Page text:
echo 'deb [signed-by=/etc/apt/keyrings/kubernetes-apt-keyring.gpg] https://pkgs.k8s.io/core:/stable:/v1.30/deb/ /' | sudo tee /etc/apt/sources.list.d/kubernetes.list
  1. Update your package lists and install the Kubernetes components:
sudo apt-get update
sudo apt-get install kubelet kubeadm kubectl
  1. Prevent automatic updates of these components by pinning their versions:
sudo apt-mark hold kubelet kubeadm kubectl
  1. Optionally, enable the kubelet service to start immediately with this command:
sudo systemctl enable --now kubelet

Now that you’ve successfully installed Kubernetes on all your nodes, the following section will guide you through deploying applications using this powerful orchestration tool.

How to deploy applications on Kubernetes

With all necessary components now installed and configured, let’s deploy your first application on your nodes. Be mindful of which nodes each step is implemented on.

1. Start a Kubernetes cluster (master node)

Begin by creating a Kubernetes cluster, which involves setting up your master node as the control plane. This allows it to manage worker nodes and orchestrate container deployments across the system.

  1. Start your cluster with the following kubeadm command:
sudo kubeadm init
  1. If successful, you should see this output:
[init] Using Kubernetes version: v1.30.0
[preflight] Running pre-flight checks
[preflight] Pulling images required for setting up a Kubernetes cluster
Your Kubernetes control-plane has initialized successfully!
  1. Note the IP address and token from the kubeadm join line, as you’ll need these when adding your worker nodes to this cluster:
kubeadm join --token i6krb8.8rfdmq9haf6yrxwg \
    --discovery-token-ca-cert-hash sha256:bb9160d7d05a51b82338fd3ff788fea86440c4f5f04da6c9571f1e5a7c1848e3
  1. If you encounter issues during the startup, you can bypass pre-flight errors with this command:
sudo kubeadm init --ignore-preflight-errors=all
  1. After the cluster starts successfully, create a directory for cluster configuration and set the proper permissions:
mkdir -p $HOME/.kube
sudo cp -i /etc/kubernetes/admin.conf $HOME/.kube/config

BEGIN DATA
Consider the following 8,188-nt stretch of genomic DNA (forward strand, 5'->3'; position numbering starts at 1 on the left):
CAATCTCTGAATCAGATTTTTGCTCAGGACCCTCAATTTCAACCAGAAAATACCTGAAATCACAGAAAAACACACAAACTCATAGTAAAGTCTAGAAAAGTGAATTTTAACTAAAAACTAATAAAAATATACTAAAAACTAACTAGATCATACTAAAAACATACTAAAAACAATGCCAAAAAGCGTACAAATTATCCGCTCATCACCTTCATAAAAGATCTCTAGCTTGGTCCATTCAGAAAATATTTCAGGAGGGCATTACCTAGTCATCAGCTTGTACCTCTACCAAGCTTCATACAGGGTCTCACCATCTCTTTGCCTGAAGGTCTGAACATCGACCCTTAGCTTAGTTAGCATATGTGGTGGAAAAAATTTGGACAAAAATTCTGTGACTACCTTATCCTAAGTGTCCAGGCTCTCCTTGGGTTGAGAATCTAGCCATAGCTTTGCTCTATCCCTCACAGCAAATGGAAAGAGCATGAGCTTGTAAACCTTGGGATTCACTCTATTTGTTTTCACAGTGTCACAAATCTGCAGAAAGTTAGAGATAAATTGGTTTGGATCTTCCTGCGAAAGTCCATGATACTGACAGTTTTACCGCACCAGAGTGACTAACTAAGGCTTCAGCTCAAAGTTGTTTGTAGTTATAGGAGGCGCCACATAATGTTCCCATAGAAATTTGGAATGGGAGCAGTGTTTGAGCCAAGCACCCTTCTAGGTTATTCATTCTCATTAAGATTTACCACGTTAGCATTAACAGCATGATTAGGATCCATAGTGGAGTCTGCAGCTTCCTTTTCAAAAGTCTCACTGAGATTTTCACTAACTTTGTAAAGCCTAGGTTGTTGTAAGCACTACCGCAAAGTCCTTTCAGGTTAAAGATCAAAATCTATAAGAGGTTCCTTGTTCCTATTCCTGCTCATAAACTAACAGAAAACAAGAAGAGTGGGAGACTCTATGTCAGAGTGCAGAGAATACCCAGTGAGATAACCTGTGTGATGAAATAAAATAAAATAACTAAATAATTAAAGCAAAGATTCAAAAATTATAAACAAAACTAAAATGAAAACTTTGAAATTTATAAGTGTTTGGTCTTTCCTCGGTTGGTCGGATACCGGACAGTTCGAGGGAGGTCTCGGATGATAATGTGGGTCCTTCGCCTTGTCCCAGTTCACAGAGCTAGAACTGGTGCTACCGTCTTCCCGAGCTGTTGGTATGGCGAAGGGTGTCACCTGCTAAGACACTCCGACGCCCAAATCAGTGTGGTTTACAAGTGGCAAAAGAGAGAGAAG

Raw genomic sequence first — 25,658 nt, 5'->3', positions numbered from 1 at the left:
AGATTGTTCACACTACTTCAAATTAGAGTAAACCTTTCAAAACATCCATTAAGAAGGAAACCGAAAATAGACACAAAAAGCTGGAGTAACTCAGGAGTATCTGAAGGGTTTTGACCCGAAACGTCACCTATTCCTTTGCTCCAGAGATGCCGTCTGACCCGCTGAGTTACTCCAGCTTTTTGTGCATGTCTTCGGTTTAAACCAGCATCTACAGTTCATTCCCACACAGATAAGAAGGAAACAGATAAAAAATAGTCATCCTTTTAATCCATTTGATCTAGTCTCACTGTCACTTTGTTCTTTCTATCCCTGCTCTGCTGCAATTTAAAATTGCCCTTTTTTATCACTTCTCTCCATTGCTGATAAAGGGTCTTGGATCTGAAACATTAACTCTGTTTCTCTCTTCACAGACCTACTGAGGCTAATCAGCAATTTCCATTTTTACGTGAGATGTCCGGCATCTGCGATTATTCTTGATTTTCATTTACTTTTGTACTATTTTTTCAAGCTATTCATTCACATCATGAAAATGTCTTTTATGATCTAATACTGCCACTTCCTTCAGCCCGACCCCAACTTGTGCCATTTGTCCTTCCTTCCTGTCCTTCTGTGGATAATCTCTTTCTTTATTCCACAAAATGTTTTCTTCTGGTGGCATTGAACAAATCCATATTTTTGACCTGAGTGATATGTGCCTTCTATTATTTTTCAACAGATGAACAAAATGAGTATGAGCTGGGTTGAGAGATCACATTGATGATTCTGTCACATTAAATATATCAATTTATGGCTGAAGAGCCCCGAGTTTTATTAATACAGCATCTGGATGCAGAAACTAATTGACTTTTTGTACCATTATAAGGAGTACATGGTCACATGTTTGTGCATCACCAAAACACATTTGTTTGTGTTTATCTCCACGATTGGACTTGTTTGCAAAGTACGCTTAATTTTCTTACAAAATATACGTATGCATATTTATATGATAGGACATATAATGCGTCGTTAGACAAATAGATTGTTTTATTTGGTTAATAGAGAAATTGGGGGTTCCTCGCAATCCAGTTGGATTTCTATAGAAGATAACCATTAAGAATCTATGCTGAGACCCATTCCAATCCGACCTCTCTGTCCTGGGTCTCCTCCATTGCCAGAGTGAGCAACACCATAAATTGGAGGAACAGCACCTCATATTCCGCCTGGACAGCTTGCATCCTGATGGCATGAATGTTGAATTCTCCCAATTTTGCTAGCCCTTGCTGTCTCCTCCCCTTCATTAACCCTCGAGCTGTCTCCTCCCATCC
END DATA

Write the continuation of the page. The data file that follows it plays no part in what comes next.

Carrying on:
sudo chown $(id -u):$(id -g) $HOME/.kube/config
  1. Use the following kubectl command to verify the cluster and nodes’ status:
kubectl get nodes
  1. Here’s the expected output:
master  NotReady   control-plane  176m  v1.30.0

2. Add nodes to the cluster (worker nodes)

Switch to the server you wish to add as a worker node. Ensure you have completed all preparatory steps from the How to Set Up Kubernetes section to confirm the node is ready for integration into the cluster.

Follow these steps:

  1. Use the kubeadm join command with the IP address and token previously noted:
kubeadm join --token i6krb8.8rfdmq9haf6yrxwg \
--discovery-token-ca-cert-hash sha256:bb9160d7d05a51b82338fd3ff788fea86440c4f5f04da6c9571f1e5a7c1848e3
  1. Repeat this process for each server you want to add as a worker node to the cluster.
  2. Once all nodes are added, return to your master node to check the status of all nodes. Use the kubectl command:
kubectl get nodes
  1. You might see the following output:
NAME          STATUS   ROLES           AGE     VERSION
master        Ready    control-plane   176m    v1.30.0
worker-node1  Ready    worker          5m      v1.30.0

3. Install a Kubernetes pod network (master node)

A pod network allows different nodes within a cluster to communicate with each other. There are several pod network plugins available, such as Flannel and Calico. Follow these steps to install one:

  1. If you choose Flannel as your pod network, execute the following command:
kubectl apply -f https://github.com/flannel-io/flannel/releases/latest/download/kube-flannel.yml
  1. If you prefer Calico, use this command instead:
kubectl apply -f https://raw.githubusercontent.com/projectcalico/calico/v3.25.0/manifests/calico.yaml